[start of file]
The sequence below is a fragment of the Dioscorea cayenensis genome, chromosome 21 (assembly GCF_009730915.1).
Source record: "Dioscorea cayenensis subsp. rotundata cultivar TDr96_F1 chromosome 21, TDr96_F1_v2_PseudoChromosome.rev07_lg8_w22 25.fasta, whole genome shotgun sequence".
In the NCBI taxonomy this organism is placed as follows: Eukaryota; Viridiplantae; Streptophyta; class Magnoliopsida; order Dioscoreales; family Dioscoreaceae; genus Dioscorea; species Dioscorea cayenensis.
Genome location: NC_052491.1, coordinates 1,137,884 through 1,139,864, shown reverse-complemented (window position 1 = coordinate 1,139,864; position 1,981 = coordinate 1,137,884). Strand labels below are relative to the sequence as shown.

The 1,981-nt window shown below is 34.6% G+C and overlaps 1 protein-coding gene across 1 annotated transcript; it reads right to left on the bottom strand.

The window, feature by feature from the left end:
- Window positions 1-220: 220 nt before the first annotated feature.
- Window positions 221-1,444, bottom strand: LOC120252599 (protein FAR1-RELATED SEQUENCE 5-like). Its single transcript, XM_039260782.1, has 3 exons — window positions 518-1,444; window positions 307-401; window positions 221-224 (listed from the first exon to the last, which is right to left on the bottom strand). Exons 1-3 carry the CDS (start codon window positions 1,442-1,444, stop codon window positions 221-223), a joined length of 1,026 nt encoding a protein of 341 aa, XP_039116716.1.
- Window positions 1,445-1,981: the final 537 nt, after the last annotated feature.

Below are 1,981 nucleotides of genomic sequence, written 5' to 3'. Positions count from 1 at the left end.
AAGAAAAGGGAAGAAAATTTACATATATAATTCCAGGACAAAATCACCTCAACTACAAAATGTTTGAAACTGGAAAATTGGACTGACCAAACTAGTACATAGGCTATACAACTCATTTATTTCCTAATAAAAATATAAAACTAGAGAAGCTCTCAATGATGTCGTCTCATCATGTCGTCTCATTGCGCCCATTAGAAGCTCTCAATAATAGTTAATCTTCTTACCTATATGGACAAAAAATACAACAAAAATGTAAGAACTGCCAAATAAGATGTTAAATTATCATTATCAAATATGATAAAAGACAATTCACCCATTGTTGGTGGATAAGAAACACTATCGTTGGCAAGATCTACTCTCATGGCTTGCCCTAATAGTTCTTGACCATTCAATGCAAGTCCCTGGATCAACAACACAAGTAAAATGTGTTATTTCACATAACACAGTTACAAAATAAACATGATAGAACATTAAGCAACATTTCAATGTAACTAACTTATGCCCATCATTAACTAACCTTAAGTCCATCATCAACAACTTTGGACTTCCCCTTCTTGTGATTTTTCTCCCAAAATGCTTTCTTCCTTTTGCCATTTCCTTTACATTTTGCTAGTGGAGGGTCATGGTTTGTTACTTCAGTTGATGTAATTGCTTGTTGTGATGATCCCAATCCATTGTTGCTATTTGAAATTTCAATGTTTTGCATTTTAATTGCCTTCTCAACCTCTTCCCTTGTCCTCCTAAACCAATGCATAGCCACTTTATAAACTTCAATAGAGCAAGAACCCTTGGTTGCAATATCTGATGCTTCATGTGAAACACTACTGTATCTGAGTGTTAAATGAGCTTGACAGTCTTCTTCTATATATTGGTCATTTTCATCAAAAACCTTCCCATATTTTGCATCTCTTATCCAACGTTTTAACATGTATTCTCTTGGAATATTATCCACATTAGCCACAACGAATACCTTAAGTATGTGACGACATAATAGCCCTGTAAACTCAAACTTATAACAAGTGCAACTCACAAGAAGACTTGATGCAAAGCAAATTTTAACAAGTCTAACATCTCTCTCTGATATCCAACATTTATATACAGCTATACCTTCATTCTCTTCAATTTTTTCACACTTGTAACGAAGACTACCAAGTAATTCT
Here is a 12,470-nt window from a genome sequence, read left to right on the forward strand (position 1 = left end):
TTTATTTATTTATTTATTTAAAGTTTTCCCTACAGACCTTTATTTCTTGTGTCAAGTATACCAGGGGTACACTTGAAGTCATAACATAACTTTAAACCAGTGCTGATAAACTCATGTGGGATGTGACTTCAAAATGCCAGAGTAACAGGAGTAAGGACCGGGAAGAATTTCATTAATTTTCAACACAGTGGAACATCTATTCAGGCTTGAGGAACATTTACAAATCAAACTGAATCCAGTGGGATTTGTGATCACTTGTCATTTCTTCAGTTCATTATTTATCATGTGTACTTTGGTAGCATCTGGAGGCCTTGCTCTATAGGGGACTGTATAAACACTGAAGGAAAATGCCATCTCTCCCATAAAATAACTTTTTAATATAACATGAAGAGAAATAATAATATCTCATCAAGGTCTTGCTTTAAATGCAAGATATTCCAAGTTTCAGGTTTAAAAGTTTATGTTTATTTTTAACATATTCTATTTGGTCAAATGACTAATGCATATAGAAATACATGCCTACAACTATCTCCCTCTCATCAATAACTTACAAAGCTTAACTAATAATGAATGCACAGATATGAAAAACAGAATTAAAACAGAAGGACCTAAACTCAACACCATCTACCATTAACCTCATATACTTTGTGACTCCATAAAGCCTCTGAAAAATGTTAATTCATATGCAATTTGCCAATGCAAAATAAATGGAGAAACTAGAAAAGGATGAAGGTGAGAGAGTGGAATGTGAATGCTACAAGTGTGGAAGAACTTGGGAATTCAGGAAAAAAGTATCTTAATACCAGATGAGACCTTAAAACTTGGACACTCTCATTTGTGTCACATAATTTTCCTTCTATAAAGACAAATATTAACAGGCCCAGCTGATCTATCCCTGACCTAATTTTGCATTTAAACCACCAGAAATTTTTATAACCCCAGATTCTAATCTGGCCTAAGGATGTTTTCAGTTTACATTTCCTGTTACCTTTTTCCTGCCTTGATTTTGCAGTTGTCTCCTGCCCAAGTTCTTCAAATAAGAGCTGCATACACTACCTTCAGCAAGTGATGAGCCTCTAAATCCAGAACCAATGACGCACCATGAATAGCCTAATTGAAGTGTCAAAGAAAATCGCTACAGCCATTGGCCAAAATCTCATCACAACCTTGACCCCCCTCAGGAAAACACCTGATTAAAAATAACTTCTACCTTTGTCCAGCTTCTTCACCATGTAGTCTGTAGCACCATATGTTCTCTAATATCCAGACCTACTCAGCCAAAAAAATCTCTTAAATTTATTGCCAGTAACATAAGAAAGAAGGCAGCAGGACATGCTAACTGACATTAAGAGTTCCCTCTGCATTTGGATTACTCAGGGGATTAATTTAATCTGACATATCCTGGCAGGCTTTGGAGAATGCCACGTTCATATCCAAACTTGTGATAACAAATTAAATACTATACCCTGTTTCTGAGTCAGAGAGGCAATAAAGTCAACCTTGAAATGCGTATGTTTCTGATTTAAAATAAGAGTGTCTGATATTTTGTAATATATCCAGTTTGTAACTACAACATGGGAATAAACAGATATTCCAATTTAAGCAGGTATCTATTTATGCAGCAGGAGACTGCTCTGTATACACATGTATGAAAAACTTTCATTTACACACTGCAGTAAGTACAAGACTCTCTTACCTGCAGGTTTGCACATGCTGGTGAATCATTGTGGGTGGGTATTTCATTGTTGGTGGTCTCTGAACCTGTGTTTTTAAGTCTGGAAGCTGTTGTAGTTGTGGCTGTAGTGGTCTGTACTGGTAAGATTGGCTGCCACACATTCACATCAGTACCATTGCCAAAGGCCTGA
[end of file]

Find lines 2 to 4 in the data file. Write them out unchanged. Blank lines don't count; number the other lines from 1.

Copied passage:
Source record: "Dioscorea cayenensis subsp. rotundata cultivar TDr96_F1 chromosome 21, TDr96_F1_v2_PseudoChromosome.rev07_lg8_w22 25.fasta, whole genome shotgun sequence".
In the NCBI taxonomy this organism is placed as follows: Eukaryota; Viridiplantae; Streptophyta; class Magnoliopsida; order Dioscoreales; family Dioscoreaceae; genus Dioscorea; species Dioscorea cayenensis.
Genome location: NC_052491.1, coordinates 1,137,884 through 1,139,864, shown reverse-complemented (window position 1 = coordinate 1,139,864; position 1,981 = coordinate 1,137,884). Strand labels below are relative to the sequence as shown.